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Ethereum futures ETFs get off to ‘disappointing’ start

Ethereum futures ETFs get off to ‘disappointing’ start
Investors can now trade Ethereum futures ETFs in the US, but only a few have opted to so far. Credit: Rita Fortunato/DL News.
  • New Ethereum futures ETFs attracted less than $2 million in trading volume on day one.
  • Half VanEck’s Ethereum ETF’s trading volume came in the very first minute after its launch.
  • The volumes pale in comparison to the Bitcoin futures launch. ProShares’s BITO did $200 million inside 15 minutes on its launch.

Happy Tuesday!

Six Ethereum futures exchange-traded funds got off to a slow start after launching on Monday. The funds attracted just under $2 million in trading volume.

Let’s dig in.


Investors have yet to warm to Ethereum futures ETFs.

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The launch of six Ethereum futures ETFs in the US on Monday was “disappointing,” said K33 Research’s Vetle Lund.

The “shallow flows depict a hollow market and a deficient demand for Ethereum exposure,” he added.

Futures ETFs trade on the future value of an asset whereas spot ETFs trade on the current value of an asset.

So far, no crypto spot ETFs have been approved by US regulators, but several big financial firms like BlackRock and Fidelity have applied to launch them.

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ProShares’s EETH and VanEck’s EFUT were the most popular Ethereum-only funds, respectively registering around $850,000 and $500,000 in trading volume.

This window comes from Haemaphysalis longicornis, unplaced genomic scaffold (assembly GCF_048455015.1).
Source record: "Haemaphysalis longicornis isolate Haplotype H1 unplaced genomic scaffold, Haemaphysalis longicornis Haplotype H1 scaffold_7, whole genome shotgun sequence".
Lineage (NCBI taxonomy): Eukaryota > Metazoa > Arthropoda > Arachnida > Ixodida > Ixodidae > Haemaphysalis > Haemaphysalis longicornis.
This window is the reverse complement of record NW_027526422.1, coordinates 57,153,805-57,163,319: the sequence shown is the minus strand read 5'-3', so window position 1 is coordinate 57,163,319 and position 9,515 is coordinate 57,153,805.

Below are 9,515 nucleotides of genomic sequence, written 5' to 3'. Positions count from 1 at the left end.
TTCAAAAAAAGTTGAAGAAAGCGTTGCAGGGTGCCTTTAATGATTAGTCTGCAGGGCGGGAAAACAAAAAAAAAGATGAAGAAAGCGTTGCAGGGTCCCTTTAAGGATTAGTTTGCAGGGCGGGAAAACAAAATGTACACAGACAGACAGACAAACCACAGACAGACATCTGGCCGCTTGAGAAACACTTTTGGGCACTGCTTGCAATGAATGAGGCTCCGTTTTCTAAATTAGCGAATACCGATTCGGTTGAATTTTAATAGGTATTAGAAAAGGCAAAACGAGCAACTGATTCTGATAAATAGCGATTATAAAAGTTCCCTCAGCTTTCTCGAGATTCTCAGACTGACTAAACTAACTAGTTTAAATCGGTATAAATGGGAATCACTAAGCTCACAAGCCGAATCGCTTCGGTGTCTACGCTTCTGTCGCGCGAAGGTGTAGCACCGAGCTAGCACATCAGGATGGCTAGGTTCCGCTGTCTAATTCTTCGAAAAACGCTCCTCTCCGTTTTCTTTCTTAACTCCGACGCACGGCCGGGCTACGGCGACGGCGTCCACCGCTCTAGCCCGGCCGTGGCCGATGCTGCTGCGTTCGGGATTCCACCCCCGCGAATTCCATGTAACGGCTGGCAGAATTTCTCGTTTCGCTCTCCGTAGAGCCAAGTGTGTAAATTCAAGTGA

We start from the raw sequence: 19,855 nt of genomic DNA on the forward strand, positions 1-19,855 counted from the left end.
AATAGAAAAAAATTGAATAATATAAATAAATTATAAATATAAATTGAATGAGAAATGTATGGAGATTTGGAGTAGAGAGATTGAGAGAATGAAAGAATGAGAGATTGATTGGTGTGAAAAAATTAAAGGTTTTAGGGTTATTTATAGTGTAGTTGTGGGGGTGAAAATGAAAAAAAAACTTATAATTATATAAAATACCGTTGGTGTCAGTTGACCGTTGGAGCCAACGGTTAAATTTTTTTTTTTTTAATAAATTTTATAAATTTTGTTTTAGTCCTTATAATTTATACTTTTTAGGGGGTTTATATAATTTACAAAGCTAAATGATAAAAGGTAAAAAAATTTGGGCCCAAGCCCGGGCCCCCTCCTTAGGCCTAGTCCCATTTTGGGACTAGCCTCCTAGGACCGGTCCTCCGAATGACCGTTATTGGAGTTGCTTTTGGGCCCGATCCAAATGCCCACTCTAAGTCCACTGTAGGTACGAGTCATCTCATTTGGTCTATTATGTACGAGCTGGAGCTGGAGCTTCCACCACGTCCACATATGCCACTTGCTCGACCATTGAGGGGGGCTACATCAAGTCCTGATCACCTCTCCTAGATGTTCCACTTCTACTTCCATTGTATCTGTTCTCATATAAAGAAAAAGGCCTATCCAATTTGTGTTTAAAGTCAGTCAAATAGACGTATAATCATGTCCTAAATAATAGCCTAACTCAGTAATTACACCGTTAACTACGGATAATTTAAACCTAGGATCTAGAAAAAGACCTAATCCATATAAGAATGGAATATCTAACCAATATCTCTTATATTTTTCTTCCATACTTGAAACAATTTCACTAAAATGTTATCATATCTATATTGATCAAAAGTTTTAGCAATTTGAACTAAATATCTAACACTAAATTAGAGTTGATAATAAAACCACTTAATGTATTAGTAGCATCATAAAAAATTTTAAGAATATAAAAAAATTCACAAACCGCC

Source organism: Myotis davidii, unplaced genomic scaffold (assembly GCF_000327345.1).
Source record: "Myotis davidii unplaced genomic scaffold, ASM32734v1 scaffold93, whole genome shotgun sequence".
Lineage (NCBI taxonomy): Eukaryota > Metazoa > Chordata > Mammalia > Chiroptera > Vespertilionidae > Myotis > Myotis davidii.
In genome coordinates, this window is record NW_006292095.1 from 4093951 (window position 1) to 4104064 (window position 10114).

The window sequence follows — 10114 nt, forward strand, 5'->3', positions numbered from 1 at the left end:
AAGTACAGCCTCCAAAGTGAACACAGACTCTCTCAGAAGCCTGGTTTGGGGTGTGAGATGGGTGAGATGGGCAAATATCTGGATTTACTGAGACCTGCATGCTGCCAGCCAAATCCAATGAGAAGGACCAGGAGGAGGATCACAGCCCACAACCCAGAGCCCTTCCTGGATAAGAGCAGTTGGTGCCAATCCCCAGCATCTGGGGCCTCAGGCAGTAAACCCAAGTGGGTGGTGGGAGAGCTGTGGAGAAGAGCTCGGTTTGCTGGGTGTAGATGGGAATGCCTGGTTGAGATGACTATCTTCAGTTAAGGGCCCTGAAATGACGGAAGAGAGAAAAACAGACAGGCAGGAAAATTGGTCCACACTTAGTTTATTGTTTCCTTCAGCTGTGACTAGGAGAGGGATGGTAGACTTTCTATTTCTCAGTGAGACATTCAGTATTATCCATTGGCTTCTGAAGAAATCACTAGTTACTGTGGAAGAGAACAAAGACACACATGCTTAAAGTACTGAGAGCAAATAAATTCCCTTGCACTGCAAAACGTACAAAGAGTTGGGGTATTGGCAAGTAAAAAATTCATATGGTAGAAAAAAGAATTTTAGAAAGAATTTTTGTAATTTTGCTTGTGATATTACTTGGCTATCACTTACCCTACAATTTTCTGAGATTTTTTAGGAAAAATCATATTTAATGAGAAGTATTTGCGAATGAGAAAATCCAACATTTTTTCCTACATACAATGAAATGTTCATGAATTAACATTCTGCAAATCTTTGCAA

Nearly 50% of EFUT’s volumes occurred during its first minute of trading, Lund said.

Ethereum futures ETF day one trading volume ($)

In a similar fashion to Bitcoin futures ETFs, ProShares looks likely to lead the way when it comes to Ethereum.

While Monday’s launch mirrored Bitcoin’s 2021 debut in that sense, it was entirely different when it comes to volume.

Bitcoin futures ETFs clocked up over $1 billion in trading volume in just two days — ProShares’s BITO did $200 million in the first 15 minutes.

ProShares’s BITO, which broke records, launched at the height of the bull market in 2021 — a “more opportune environment,” as Lund put it.

Bitcoin is also just more popular among, especially among those with a casual interest in cryptocurrency, said Bloomberg Intelligence ETF analyst Eric Balachunas.

The slow interest in the futures ETFs could be a prelude to price action.

A futures ETF can result in synthetic trading activity without actually impacting spot supply, according to crypto market makers QCP Capital.

Basically, traders are buying futures contracts, speculating on the price at a future date, and don’t have to hold Ethereum — unlike buying a spot product which holds the underlying asset and therefore effects spot supply.

“We would even go further to say a futures-only ETF is arguably detrimental to spot price,” the QCP Capital said, adding that it “potentially directs demand away from the spot market into a synthetic market.”

Crypto market movers

  • Bitcoin is back below $28,000 after it fell 2.3% in the last day. Volatility is expected to increase according to Coinbase and Bitfinex.
  • Ethereum was unaffected by the ETF launches on Monday, it dropped 3.8% in line with the broader crypto market.

What we’re reading

Adam Morgan McCarthy is DL News’ London-based Markets Correspondent. Got a tip? Reach out at